Author Archives: Joyce Hanlon

Architectural Rendering Engines

For the group presentation project, my team explored the architectural rendering engines of Maya, Rhino, 3DS Max, and Revit.   In our studies, we hoped to discover the strengths of each program and how they function.  This is an exciting and applicable topic because of the appeal of high-quality renderings in both the academic and professional arenas.  The availability of these powerful rendering engines offers us as students the means to quickly produce stunning images with minimal photoshopping.  This is a highly marketable skill to firms looking to inexpensively churn out “money shot” renderings for both client presentations and competition entries.

In approaching the subject, our team of six agreed to establish a simple scene: a wooden cube and aluminum sphere both sitting on a concrete plane.  We determined a common camera position and utilized each of the four programs to render the scene.  See results attached.

All the programs had similar interfaces and editing features, so we researched some of the differences between the engines.  We took the opportunity to explore each engines main strengths and weaknesses.

For one, Maya is strong in creating animations.  In fact, it is used for many high-quality graphic video games and animated films, including Walt Disney’s Dinosaur from 2000.  Many users on online forums, however, mention it having a lack of features compared to other rendering software programs.  It is also said that it cannot motion blur and is slow for large projects because of its capability to create many different light sources.

In rendering with Rhino, a favorite of its features was its ability to contribute post-process effects.  This includes adjustments to elements such as depth of field, exposure, focal blur, and glare, offering the options to depict scenes in a similar manner that a camera would.   Another strength of Rhino is its compatibility with a plethora of plug-ins including V-Ray for rendering.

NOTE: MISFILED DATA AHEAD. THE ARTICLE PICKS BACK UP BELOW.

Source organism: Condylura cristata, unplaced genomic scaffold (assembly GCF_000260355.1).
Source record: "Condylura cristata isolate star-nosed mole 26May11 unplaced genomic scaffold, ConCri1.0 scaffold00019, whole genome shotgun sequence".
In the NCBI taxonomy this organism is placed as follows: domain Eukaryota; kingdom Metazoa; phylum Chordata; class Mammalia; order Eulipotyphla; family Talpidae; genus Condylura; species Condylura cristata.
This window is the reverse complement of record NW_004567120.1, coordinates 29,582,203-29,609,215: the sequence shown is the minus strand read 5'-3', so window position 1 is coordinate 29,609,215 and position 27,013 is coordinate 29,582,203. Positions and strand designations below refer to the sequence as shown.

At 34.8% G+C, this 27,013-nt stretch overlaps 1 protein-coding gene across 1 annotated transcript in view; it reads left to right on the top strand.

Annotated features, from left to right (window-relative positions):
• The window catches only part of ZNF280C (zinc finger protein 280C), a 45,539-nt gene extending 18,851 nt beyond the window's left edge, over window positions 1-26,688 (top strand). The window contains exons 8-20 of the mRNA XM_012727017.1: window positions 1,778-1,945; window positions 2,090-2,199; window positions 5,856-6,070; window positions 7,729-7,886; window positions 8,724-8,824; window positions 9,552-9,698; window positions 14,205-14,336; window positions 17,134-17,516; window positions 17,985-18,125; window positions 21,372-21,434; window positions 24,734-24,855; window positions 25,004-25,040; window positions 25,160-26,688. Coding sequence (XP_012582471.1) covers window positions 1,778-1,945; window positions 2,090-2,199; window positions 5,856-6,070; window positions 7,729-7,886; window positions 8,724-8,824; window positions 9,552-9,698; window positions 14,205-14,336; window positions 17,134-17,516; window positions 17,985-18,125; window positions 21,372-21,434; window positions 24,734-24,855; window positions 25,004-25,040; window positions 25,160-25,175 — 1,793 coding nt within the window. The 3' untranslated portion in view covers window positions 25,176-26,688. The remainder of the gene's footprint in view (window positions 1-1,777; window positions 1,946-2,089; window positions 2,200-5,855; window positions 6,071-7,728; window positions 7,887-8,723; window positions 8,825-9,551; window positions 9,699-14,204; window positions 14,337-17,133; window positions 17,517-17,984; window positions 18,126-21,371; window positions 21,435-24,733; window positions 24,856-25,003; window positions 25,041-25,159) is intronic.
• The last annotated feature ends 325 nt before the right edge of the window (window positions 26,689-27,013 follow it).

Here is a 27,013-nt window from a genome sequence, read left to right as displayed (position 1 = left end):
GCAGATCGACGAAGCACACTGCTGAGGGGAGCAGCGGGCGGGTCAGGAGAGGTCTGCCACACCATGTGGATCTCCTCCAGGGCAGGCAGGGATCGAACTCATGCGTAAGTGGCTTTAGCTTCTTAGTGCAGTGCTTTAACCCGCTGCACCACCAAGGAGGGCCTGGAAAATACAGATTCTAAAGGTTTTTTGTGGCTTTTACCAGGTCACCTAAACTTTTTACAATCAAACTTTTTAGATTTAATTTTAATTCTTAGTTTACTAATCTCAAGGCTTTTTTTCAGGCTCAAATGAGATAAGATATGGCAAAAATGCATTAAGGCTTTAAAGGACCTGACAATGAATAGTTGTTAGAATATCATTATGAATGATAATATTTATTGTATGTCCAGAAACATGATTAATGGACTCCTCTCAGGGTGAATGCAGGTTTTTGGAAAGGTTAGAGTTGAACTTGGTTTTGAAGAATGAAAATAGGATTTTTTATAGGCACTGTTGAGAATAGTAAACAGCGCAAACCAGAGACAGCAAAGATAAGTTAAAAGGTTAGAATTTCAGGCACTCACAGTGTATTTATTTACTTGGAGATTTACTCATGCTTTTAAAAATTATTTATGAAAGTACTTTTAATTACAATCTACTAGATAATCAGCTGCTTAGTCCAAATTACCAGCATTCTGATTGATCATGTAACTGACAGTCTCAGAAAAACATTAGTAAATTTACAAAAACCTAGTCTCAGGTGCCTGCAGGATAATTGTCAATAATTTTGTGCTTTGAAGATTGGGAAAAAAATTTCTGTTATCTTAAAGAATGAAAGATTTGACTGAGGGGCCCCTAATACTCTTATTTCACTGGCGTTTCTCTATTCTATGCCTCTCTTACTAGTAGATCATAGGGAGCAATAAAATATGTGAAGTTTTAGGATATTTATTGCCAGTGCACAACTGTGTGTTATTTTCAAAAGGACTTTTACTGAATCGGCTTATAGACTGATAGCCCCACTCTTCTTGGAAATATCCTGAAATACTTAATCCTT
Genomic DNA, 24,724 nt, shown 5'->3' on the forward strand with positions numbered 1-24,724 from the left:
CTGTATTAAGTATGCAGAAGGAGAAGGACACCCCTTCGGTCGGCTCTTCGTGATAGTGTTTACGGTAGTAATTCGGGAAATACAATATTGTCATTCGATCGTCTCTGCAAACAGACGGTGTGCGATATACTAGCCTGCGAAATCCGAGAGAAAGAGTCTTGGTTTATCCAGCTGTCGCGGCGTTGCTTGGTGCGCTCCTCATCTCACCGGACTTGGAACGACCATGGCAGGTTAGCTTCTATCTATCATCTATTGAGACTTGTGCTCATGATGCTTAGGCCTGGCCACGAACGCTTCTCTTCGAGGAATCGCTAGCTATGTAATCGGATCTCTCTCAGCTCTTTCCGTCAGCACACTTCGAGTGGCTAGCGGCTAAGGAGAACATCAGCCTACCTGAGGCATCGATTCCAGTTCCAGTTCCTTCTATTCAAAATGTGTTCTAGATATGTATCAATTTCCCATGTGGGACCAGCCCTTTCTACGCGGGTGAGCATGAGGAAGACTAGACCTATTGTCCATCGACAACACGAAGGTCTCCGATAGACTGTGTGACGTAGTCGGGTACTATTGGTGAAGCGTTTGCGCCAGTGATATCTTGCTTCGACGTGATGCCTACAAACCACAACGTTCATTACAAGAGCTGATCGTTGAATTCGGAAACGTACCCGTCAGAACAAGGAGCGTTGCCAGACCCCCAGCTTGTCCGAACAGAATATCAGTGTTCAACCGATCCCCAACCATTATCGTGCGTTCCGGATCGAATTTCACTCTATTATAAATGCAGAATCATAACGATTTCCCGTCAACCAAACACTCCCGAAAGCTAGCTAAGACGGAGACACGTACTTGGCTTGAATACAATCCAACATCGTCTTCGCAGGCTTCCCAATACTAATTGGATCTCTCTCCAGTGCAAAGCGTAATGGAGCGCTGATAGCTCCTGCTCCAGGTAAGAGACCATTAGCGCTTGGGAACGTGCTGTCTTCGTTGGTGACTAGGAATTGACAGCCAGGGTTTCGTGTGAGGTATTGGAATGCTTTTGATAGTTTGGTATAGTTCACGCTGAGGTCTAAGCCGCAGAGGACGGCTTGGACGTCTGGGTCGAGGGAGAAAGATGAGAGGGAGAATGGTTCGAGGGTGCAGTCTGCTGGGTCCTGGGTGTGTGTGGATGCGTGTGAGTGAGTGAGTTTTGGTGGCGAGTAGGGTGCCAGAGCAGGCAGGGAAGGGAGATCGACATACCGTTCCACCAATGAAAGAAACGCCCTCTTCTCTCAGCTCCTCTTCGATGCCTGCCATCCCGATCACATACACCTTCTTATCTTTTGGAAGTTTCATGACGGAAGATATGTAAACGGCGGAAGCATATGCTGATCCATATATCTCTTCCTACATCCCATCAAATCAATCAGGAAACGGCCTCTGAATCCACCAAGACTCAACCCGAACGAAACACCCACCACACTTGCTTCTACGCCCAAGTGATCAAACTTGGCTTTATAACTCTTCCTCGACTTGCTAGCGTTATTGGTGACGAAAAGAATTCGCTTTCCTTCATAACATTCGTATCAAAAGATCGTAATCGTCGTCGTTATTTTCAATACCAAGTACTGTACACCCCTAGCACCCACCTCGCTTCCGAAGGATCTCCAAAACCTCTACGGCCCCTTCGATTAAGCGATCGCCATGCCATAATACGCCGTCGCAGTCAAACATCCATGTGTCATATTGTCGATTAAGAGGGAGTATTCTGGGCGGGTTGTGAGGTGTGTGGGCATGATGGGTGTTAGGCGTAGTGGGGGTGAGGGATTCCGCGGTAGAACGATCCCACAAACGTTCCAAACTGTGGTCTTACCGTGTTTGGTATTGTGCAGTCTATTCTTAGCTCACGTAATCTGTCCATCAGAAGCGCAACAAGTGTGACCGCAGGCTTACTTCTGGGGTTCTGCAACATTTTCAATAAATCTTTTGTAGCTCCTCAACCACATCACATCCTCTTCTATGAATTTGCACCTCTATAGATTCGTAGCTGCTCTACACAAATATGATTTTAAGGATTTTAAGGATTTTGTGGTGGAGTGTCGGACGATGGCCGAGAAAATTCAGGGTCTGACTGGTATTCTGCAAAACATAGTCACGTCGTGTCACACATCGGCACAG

Next, we took a look at 3DS Max which features Mental Ray rendering, an application developed by Mental Images.  Users online generally agree that Mental Ray is more powerful than V-Ray for rendering, in part because of its many shading capabilities.  However, they argue that V-Ray is more practical for most users because it is less complex.  It renders more quickly because of smaller file sizes and is still powerful enough for most applications.

Finally, we explore Revit.  Revit 2013 features a real-time ray trace render style now, on top of both Mental Ray and cloud rendering.  The ray trace feature allows the user to orbit around and through a scene as it renders in real-time.  The user can make the rendering continue by halting movement, or stop the rendering by clicking in the view.  The real-time option is exciting yet causes the model to drag considerably if it is too much for the processor to handle.

Overall, each program has its own pros and cons, and I am excited about the potential of each.  However, since each is so strong in graphic output, I will still likely choose my platform for each project based on its modeling capabilities with respect to my design intentions, rather than on its rendering capabilities.

Architectural Rendering Engines

Nicholas Matthews, Joyce Hanlon, Olivia Kempf, Rachel Filler, Phil Riazzi, Matt Lamm


Cloud Submission


Mutated Space Truss

Sound Truss Concept

Inspired by the exposed trusses in the Niehoff space as well as the restriction of coordinating our cloud design with the tube lighting overhead, we are beginning this project with the idea of incorporating a partially translucent space truss.  Attached are a few different iterations we’re working with via Maya.

Team members: Joyce Hanlon, Jillian Blakey, Christine Carlo, Evan Baum

p1_Joyce Hanlon_03

Reflect - Ivan Toth Depeña

In the lobby of Miami’s Stephen P. Clark Government Center, columns adorned with light boxes imitate pedestrian movement with “video paintings.” This permanent installation, titled Reflect by artist Ivan Toth Depeña, is comprised of 6-inch deep steel boxes, outfitted with LED lights and wired to specialty motion-sensor cameras tracking both movements and forms of passersby.  The movement is precisely analyzed and assigned color values on an RGB scale in real time, so the effect is immediate and recognizable.

“The resulting light show delights those who notice it—enticing some to mime before the panels. If no one is in front of a camera, the system repeats the last five interactions until someone approaches.”

While the hardwiring of this project is certainly more advanced than what this project’s time frame and our skill levels allow, the concept is inspiring.  To create a piece that responds to current and/or past viewers’ actions/thoughts/initiatives/culture is an interesting angle.

This project also takes on a simple form with an easily-fabricated module, which would be a practical approach to the Niehoff installation project.